09 October 2012
09 October 2012
A Lehigh engineer and computer scientist have completed a carbon fibre wing designed for an unmanned aircraft that may never land, powered by the wind and the sun.
The long road toward building a self-powered, gliding aircraft that can remain in the air indefinitely has reached a new milestone. The first, uniquely designed carbon fibre wing has emerged from Lehigh's Composites Lab. The 6.5 m (21.3 ft) wing was made in a single moulding process, complete with wing planks, spar caps to fortify the wings, six internal webs to carry shear loads and a trailing edge ready to accommodate wing flaps.
The wing has been designed for an unmanned aircraft designed to fly at high altitude and generate power from the jet stream and the sun. The long-term goal of the project, led by Lehigh engineer Joachim Grenestedt and computer scientist John Spletzer, is perpetual flight.
The engineer explains, to keep an autonomous aircraft aloft for years at a time requires not just a source of power in the sky—in this case solar and wind—but a very unique aircraft. It needs to have very low drag and long slender wings, as on manned gliders, but it also needs to be able to fly very fast. The wings must be very stiff to avoid flutter and divergence (two phenomena of flight which become very important at high speeds) and very strong to be able to perform hard, high-speed turns. The present wing was designed to not fail before the aircraft sees 20 G in the turns.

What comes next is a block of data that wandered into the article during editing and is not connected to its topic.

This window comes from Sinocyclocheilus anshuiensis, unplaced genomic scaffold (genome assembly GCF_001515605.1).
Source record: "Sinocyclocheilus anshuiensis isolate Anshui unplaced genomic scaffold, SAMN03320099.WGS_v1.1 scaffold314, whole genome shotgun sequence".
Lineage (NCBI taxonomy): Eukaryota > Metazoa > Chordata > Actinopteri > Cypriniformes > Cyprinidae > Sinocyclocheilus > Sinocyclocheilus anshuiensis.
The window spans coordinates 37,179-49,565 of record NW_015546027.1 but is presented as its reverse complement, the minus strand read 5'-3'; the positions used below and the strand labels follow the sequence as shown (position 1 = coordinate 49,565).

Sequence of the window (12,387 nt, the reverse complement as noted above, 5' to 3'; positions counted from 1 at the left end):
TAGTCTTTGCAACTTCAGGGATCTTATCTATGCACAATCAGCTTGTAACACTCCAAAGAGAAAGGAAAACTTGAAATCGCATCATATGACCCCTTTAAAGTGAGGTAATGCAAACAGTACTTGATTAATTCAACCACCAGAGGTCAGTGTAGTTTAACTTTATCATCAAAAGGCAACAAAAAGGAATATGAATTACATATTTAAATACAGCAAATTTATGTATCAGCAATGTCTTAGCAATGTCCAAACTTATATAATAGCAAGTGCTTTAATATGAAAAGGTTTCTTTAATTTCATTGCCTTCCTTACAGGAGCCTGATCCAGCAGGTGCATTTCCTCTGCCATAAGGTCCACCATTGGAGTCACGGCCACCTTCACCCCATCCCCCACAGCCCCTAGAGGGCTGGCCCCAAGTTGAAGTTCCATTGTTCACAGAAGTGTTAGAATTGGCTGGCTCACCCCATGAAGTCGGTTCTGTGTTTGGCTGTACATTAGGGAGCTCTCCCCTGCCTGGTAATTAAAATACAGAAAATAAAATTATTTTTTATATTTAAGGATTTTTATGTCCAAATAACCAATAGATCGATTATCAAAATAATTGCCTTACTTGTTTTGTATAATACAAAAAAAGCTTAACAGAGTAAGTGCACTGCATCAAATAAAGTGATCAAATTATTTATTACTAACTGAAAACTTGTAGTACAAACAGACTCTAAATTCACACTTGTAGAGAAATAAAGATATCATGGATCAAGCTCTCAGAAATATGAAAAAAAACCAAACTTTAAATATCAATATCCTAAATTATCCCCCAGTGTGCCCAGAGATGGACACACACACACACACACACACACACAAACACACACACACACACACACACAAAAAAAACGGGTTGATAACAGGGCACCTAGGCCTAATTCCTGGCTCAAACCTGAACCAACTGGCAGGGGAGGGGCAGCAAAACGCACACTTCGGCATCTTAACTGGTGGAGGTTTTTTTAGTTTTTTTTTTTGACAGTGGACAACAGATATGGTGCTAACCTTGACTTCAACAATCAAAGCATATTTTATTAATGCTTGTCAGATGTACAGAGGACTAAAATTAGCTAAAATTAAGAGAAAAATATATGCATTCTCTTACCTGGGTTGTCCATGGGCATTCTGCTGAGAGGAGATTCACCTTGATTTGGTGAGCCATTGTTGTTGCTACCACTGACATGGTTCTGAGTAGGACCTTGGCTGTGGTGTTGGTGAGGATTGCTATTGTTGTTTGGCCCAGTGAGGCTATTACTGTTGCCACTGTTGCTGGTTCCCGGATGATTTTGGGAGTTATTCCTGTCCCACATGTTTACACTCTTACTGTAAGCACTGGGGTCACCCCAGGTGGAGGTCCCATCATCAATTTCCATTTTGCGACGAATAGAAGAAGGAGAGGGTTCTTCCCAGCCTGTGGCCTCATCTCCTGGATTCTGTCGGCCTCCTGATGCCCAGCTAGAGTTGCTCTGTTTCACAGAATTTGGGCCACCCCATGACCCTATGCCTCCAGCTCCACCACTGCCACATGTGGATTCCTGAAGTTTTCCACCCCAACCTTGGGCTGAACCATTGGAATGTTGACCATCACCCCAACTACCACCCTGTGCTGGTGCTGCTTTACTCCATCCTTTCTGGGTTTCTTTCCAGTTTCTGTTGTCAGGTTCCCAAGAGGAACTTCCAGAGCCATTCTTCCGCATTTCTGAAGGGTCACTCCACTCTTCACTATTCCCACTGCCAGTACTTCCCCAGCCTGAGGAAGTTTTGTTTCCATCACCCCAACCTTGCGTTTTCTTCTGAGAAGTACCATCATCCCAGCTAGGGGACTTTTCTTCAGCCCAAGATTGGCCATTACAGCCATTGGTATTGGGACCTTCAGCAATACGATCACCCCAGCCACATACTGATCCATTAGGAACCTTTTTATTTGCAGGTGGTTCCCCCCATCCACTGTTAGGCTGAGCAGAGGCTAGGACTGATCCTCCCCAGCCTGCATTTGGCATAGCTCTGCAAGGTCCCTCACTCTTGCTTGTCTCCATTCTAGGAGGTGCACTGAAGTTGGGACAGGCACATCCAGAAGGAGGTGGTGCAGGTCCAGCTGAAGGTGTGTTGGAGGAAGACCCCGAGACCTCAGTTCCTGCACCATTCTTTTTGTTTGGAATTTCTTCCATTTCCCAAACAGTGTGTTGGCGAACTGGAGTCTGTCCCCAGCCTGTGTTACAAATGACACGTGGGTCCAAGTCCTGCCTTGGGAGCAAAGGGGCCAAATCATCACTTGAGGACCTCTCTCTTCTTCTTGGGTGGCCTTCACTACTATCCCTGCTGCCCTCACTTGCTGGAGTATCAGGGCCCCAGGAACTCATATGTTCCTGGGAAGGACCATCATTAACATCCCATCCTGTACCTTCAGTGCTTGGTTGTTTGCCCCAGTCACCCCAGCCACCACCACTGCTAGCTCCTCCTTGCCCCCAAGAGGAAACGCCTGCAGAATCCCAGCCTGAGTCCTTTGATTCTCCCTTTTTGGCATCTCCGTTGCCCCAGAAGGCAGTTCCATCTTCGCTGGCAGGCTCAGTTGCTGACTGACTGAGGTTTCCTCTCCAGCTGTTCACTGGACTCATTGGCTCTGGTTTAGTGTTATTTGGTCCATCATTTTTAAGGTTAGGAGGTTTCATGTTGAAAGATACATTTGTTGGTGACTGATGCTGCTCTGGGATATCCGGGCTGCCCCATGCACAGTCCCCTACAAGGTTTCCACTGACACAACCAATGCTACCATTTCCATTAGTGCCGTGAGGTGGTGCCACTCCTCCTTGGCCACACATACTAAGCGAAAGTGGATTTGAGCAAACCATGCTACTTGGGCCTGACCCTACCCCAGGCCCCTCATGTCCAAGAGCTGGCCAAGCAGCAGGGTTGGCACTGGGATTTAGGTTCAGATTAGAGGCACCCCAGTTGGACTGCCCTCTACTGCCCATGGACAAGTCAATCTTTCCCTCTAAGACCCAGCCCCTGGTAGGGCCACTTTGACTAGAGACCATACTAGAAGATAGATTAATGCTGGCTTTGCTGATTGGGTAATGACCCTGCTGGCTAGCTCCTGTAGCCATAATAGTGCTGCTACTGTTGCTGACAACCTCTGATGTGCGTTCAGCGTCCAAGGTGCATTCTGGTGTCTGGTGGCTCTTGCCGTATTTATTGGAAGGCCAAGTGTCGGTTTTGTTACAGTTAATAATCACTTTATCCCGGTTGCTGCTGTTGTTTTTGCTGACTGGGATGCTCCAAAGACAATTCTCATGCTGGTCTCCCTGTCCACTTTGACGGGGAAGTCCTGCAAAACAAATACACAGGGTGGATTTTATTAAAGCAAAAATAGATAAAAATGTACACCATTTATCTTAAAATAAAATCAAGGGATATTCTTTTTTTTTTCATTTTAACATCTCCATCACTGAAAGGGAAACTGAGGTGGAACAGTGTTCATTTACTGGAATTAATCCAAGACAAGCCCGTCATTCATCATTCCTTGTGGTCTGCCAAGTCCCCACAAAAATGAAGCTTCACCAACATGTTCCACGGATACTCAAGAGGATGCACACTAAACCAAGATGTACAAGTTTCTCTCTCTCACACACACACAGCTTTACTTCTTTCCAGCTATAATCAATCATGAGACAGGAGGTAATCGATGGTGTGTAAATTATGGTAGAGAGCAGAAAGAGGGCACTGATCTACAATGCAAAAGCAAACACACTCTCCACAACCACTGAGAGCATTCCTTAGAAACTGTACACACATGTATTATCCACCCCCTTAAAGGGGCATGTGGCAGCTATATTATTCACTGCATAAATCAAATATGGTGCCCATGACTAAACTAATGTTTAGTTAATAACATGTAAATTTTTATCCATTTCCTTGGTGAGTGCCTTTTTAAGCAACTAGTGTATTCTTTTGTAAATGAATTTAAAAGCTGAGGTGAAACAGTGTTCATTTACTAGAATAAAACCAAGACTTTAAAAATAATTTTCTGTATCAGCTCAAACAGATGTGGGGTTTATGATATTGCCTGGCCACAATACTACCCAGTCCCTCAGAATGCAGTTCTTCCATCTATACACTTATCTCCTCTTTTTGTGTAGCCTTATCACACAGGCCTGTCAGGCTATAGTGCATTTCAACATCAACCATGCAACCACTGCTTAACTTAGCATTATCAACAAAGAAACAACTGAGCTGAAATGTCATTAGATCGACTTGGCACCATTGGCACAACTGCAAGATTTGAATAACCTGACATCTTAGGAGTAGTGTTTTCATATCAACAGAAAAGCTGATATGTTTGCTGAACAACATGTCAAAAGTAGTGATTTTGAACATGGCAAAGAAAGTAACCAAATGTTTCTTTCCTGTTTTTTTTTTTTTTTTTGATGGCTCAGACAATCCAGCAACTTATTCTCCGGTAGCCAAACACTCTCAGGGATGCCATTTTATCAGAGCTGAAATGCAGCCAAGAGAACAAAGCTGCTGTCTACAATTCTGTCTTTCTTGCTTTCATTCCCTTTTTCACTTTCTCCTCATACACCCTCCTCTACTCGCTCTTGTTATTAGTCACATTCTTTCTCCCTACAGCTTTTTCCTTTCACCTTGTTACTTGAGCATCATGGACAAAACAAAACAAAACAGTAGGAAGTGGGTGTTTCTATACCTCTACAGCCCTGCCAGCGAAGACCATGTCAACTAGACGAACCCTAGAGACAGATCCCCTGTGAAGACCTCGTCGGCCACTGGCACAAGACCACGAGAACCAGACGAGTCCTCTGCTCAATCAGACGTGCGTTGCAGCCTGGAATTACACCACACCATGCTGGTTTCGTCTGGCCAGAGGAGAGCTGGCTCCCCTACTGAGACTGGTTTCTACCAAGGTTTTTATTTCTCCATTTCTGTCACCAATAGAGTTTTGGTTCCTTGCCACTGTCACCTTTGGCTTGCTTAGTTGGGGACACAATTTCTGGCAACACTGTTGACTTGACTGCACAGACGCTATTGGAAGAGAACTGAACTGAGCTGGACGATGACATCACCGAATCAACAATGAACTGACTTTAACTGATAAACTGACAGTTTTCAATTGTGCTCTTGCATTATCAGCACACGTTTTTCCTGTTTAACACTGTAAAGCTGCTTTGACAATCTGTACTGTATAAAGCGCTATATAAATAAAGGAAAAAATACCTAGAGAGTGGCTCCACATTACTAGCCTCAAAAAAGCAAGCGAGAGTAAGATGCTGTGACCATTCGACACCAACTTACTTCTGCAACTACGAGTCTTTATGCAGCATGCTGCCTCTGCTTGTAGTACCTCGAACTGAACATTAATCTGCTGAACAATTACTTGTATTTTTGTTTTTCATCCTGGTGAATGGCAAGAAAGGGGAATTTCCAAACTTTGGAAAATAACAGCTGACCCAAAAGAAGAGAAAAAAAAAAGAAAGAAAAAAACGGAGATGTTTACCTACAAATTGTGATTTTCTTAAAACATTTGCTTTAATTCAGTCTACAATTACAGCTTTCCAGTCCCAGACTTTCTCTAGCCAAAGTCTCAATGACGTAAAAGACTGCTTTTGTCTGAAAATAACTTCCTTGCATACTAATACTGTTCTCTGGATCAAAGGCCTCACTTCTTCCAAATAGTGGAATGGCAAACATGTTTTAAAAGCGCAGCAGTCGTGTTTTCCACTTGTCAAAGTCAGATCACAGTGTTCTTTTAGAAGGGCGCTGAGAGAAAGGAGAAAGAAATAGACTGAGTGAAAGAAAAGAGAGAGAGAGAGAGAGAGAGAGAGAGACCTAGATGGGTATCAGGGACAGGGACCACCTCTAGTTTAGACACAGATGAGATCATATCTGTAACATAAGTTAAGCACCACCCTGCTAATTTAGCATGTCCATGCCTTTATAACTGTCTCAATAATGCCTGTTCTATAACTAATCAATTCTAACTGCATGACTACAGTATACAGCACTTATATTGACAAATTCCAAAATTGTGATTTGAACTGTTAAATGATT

Mechanical Engineer Joachim Grenestedt and computer scientist John Spletzer say they have met the challenge, with a carbon fibre wing built as a single piece. No nuts and bolts. No glue joints. No weak points. No trimming or fitting of parts. No complex alignment jigs. The entire wing is made from thin layers of carbon fibres (0.6mm thick) configured into complex geometric shapes and placed layer by layer in moulds digitally designed and machined at Lehigh. The resulting wing has stronger-than-steel performance.
The researchers use carbon fibre reinforced epoxy, similar to the material Grenestedt used to build the Numerette, the largest craft yet constructed with a composite sandwich hull. The advanced material makes the wing very strong, stiff but still flexible, and extremely light. Steel is too heavy. Aluminium sheets wouldn’t work, since the material’s surface imperfections don’t allow for the geometrically perfect airfoil shape needed for long term flight. While carbon fibre is expensive, so little is used it becomes cost effective.
Grenestedt and a team of students fabricated the prototype this month and are now testing whether it stands up to extreme forces. If successful, the final craft could alter the way we launch satellite communications, monitor weather and conduct surveillance. The multi-year project is funded by the National Science Foundation and Lehigh University.